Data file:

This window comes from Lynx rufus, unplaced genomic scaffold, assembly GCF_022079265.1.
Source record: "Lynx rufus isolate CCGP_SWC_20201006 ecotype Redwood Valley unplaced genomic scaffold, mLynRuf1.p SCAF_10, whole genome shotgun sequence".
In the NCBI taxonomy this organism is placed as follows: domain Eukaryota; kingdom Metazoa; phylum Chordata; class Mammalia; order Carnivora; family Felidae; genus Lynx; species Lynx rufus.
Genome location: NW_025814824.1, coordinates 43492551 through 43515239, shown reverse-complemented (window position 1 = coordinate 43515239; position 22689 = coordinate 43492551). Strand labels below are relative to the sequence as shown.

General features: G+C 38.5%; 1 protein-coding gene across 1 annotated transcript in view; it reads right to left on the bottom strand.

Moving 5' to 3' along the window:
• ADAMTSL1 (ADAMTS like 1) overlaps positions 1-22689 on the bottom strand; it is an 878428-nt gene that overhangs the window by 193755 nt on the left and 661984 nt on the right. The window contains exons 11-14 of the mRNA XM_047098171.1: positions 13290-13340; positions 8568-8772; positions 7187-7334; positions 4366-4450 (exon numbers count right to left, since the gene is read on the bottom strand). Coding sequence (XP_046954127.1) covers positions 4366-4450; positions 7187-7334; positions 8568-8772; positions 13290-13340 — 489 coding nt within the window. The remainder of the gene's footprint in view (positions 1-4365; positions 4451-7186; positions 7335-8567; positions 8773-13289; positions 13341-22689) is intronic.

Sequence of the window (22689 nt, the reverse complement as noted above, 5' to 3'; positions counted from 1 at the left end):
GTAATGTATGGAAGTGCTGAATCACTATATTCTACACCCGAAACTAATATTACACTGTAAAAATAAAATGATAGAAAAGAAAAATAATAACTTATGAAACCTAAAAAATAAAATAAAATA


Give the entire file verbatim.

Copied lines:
This window comes from Lynx rufus, unplaced genomic scaffold, assembly GCF_022079265.1.
Source record: "Lynx rufus isolate CCGP_SWC_20201006 ecotype Redwood Valley unplaced genomic scaffold, mLynRuf1.p SCAF_10, whole genome shotgun sequence".
In the NCBI taxonomy this organism is placed as follows: domain Eukaryota; kingdom Metazoa; phylum Chordata; class Mammalia; order Carnivora; family Felidae; genus Lynx; species Lynx rufus.
Genome location: NW_025814824.1, coordinates 43492551 through 43515239, shown reverse-complemented (window position 1 = coordinate 43515239; position 22689 = coordinate 43492551). Strand labels below are relative to the sequence as shown.

General features: G+C 38.5%; 1 protein-coding gene across 1 annotated transcript in view; it reads right to left on the bottom strand.

Moving 5' to 3' along the window:
• ADAMTSL1 (ADAMTS like 1) overlaps positions 1-22689 on the bottom strand; it is an 878428-nt gene that overhangs the window by 193755 nt on the left and 661984 nt on the right. The window contains exons 11-14 of the mRNA XM_047098171.1: positions 13290-13340; positions 8568-8772; positions 7187-7334; positions 4366-4450 (exon numbers count right to left, since the gene is read on the bottom strand). Coding sequence (XP_046954127.1) covers positions 4366-4450; positions 7187-7334; positions 8568-8772; positions 13290-13340 — 489 coding nt within the window. The remainder of the gene's footprint in view (positions 1-4365; positions 4451-7186; positions 7335-8567; positions 8773-13289; positions 13341-22689) is intronic.

Sequence of the window (22689 nt, the reverse complement as noted above, 5' to 3'; positions counted from 1 at the left end):
GTAATGTATGGAAGTGCTGAATCACTATATTCTACACCCGAAACTAATATTACACTGTAAAAATAAAATGATAGAAAAGAAAAATAATAACTTATGAAACCTAAAAAATAAAATAAAATA